The narration has not been adequately rehearsed. The presentation is stiff and takes effort to follow. It sounds like it was read once, then recorded.
The material is interesting from a historical view and is representative of its time. It is useful for insight into ancient thought.
Most of the fables do not have concluding summaries. I suppose in the 500 BC the messages would be clear. This is wisdom literature along the lines of biblical proverbs, but not as clear or helpful. Lots of animals interacting, representative of human behaviors and attitudes seen today. Proverbs state the lessons learned, Aesop gives the background stories.
This was VERY well acted, narrated which added immensely to my understanding. I found myself looking forward to a flight so I could listen to a few hours uninterrupted.
Glad I first listened to The Teaching Company "Aeneid" course by Elizabeth Vandiver, else I wouldn't have followed the action. Suspect I would have been lost without that preparation.
Very high body count in books 7-12. I'm still stunned at the variety of ways to describe splattered brains.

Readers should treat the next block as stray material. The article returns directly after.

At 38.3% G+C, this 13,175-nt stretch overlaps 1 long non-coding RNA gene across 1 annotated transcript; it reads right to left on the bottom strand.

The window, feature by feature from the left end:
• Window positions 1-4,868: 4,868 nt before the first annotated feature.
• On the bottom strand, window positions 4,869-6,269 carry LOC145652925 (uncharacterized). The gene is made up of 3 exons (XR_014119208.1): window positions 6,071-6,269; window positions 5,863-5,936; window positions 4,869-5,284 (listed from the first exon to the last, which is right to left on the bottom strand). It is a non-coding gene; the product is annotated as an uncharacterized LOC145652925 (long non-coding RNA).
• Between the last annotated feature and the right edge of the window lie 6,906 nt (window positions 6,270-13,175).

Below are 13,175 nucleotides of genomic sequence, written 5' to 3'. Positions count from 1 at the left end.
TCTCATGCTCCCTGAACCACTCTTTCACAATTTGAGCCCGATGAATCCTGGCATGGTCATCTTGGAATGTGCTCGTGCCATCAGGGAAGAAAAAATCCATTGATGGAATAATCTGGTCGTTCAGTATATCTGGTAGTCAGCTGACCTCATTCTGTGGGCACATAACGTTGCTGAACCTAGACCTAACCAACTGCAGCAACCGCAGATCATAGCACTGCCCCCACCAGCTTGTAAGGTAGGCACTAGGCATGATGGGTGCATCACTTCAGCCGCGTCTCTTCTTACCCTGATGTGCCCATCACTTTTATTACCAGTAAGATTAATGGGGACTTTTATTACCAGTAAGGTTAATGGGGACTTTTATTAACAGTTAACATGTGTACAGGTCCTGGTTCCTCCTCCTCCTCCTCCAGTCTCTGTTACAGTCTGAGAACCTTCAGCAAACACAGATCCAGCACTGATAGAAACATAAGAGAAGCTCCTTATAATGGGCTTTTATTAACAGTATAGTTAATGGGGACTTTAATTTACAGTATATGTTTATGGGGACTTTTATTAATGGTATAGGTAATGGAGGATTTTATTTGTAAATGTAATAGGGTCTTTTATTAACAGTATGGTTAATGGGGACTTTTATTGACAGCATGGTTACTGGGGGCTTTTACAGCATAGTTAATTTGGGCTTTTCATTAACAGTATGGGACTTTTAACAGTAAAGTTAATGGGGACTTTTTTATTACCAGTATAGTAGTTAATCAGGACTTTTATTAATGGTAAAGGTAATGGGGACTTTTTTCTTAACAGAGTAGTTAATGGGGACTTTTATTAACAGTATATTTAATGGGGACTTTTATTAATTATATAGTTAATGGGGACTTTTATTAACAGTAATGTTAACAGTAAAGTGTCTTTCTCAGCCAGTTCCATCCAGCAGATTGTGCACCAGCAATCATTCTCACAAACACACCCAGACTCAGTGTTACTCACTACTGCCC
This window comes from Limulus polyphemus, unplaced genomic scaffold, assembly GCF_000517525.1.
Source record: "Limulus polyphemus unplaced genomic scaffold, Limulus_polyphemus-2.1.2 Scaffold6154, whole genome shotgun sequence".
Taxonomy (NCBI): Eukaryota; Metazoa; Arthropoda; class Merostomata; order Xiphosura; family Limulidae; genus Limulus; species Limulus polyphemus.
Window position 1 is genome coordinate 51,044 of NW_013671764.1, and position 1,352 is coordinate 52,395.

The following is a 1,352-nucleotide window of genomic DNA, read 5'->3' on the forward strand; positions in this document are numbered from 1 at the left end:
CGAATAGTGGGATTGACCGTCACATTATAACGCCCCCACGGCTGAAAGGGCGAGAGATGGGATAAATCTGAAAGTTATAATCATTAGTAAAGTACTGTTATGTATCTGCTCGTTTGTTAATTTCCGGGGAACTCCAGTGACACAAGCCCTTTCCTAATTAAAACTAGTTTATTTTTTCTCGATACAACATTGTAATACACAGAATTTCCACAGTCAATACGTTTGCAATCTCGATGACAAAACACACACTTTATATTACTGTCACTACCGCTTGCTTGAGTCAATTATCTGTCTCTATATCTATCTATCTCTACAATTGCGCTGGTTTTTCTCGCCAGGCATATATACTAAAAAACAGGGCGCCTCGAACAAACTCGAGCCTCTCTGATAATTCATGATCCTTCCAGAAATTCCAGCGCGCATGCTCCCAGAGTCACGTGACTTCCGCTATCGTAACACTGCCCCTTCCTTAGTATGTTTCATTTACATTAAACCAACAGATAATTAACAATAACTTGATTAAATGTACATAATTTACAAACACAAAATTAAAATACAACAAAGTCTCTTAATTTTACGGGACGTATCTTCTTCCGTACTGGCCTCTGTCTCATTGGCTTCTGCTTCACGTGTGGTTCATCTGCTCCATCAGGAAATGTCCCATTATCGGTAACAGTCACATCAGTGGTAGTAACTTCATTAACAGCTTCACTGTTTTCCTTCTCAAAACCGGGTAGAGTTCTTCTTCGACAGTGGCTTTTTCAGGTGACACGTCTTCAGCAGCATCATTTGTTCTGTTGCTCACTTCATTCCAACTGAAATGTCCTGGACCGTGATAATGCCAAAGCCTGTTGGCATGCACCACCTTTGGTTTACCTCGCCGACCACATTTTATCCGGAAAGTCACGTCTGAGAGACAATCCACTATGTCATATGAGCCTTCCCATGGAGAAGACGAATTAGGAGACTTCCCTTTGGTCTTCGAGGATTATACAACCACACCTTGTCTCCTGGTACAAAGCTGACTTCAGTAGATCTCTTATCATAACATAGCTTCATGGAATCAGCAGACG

Expected this would be a chore, but thoroughly enjoyed it.
Interesting snippets of history with sometimes conflicting and often overly generalized conclusions. The lessons are valuable "Don't outshine the boss", "play your cards close to your vest", some lessons are harsh "crush your enemies lest they crush you". The "lessons" are all generally valid and useful to hear now and then, but not very deep. I found the swarmy vocal presentation and the "Godfather" musical transitions amusing and comical.
Yet the book was well worth the $6 sale price, mostly for the historical anecdotes, which will prompt more research on your own. I had never heard of Count Victor Lustig and how he swindled Al Capone out of $5000.00 without getting himself killed.
I agree with another reviewer that most of the wisdom is in the Biblical Proverbs. If you read Proverbs with the idea of:"How have others in history, and how can I personally profit materially from these truths of human nature?" you will get this book. If you want see what life looks like when lived according that idea, read Ecclesiastes.
Well narrated, very enjoyable. Does a good job of describing the transition of Roman society from Republic to Empire. Lengthy discussions of Julius Caesar and Marc Anthony. Interesting insights into family relations/politics after the death of Anthony.
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